Happiness – Fulfillment is achieved during an experience. Emotions and abstractions are more important than concrete results and truth. The journey is important and often the destination is irrelevant. Spontaneity and intuition guide the actions of the moment. Because the truth is elusive an/or non-existent, reflection is often irrelevant. Commitment to the experience is favored over trying to control the experience. the unconscious is often labeled as intuition – and tends to be a great friend that is allowed to exist without a need to be fully understood. Everything is relative. engagement is more important than understanding. Life is free from categories. Neither the past nor the future is particularly important – the moment is favored. Control and progress are not important goals. potential future consequence and reward are not heavily contemplated.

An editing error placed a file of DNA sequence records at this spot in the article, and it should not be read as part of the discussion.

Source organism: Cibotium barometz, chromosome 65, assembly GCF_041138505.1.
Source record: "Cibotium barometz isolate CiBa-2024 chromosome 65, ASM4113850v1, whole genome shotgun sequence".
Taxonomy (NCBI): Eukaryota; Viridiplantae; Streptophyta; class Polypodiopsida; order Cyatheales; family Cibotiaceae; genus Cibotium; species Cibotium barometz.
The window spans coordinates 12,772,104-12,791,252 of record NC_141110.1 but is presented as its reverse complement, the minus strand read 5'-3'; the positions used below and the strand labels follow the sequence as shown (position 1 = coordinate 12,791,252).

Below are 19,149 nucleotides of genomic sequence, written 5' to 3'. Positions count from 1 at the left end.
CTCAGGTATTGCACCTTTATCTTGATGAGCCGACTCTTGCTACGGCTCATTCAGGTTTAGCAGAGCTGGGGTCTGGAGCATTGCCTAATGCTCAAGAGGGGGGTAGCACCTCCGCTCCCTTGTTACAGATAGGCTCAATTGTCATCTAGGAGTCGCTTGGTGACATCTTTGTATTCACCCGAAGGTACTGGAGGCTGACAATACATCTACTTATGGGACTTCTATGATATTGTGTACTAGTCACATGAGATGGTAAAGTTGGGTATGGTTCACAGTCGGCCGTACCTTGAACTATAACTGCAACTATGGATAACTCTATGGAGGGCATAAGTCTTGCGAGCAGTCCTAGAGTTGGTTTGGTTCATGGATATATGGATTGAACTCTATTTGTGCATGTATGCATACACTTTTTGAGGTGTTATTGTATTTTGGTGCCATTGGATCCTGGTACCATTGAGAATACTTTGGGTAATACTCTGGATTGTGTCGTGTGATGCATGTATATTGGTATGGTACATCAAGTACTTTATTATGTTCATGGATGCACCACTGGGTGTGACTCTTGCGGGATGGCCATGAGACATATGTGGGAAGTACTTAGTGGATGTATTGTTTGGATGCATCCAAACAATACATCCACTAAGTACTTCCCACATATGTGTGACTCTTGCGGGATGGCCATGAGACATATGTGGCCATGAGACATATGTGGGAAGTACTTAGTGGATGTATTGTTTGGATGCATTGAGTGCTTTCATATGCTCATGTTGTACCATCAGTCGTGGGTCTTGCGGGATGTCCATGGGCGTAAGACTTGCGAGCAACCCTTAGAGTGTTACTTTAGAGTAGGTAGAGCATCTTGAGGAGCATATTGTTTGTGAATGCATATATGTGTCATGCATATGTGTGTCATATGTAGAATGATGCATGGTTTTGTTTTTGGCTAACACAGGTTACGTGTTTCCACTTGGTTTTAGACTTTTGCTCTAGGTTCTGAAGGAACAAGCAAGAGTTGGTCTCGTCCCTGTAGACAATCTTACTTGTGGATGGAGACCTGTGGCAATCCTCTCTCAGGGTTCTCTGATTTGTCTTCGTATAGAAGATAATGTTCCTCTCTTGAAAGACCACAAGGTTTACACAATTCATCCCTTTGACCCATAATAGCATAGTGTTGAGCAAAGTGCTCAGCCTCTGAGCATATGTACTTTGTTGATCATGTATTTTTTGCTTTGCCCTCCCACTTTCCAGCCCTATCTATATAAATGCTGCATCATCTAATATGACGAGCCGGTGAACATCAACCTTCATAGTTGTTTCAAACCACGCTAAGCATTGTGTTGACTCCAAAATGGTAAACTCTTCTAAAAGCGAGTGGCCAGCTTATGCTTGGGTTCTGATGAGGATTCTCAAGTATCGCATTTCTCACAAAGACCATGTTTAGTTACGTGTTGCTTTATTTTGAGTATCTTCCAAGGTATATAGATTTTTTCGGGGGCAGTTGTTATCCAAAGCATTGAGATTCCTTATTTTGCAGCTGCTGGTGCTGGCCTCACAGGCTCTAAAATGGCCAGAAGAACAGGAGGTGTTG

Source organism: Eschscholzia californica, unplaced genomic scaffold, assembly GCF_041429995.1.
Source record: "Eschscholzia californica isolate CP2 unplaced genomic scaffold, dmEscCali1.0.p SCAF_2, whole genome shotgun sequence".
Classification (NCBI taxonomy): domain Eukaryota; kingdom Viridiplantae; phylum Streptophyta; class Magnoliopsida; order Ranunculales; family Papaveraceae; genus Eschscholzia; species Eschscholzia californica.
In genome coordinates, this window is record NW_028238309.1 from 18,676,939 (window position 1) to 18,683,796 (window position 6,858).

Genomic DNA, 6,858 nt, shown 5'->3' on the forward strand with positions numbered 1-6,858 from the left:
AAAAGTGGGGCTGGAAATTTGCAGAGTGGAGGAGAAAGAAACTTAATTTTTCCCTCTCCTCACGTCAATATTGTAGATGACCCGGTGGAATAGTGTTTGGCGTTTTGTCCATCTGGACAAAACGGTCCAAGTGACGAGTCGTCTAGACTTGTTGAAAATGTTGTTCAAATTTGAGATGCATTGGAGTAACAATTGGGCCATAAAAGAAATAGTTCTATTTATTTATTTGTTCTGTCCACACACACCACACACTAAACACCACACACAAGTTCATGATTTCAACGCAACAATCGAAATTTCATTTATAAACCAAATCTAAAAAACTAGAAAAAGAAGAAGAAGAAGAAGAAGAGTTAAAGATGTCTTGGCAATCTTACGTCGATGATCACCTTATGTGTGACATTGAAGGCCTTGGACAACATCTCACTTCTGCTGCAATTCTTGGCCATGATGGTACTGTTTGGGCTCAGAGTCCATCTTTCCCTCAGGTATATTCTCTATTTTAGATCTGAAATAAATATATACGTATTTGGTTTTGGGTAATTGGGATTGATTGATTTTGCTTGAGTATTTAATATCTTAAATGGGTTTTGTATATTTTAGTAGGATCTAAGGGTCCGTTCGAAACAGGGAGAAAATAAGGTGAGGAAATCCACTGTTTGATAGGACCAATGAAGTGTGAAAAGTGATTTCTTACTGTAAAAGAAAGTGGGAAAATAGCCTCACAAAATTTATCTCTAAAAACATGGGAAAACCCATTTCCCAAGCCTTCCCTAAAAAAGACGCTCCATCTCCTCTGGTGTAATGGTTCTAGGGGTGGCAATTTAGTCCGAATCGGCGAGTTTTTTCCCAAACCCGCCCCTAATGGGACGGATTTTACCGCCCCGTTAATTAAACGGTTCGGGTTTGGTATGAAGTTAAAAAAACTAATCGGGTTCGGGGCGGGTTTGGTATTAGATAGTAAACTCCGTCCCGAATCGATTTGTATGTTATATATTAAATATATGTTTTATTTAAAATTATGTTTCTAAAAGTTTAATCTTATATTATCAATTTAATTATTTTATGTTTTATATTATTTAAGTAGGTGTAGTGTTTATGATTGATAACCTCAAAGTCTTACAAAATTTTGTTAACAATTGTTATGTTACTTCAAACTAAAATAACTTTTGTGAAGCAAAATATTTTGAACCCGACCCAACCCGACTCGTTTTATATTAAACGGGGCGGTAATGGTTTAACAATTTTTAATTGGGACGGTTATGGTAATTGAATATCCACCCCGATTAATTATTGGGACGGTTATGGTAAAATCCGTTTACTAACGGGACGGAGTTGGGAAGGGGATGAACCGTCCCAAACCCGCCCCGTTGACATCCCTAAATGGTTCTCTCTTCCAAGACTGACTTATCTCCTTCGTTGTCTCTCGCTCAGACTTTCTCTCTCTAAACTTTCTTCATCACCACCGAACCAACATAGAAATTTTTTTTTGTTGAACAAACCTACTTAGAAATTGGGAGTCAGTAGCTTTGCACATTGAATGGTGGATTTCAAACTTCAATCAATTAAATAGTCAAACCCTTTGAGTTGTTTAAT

Balance – Intentionality is used to maximise fulfillment and to create planned strategies that would significantly positively impact long-term happiness. Happiness is achieved whenever possible by allowing immersement and freedom in the moment – yet, the actions of the moment are influenced by a value system and are taken with a consciousness of the future. Intentionality does not overly disrupt the joy of the moment… and happiness in the moment does not disrupt fulfillment in the future.












William Hambleton Bishop is a practicing therapist in Steamboat Springs Colorado.

The Relationship between Anxiety and Attention


Attention is a learn-able skill

There are many famous quotes and affirmations spoken through the years that point to the humbling truth that most suffering never actually happened … of course this is only partially true as we can all speak to the suffering involved in having a high level of anxiety.

it isn’t that the suffering never happened, but instead that the reality which could have created the suffering never actually occurred – instead the suffering was the result of focusing attention on a reality that could happen in the future – the cortex loves to fixate the attention on the future so that it can engage its’ problem solving abilities in a effort to reduce the probability of suffering in that future.

Ironically it is this ‘future solution’ process which is often the source of our anxiety and resulting suffering.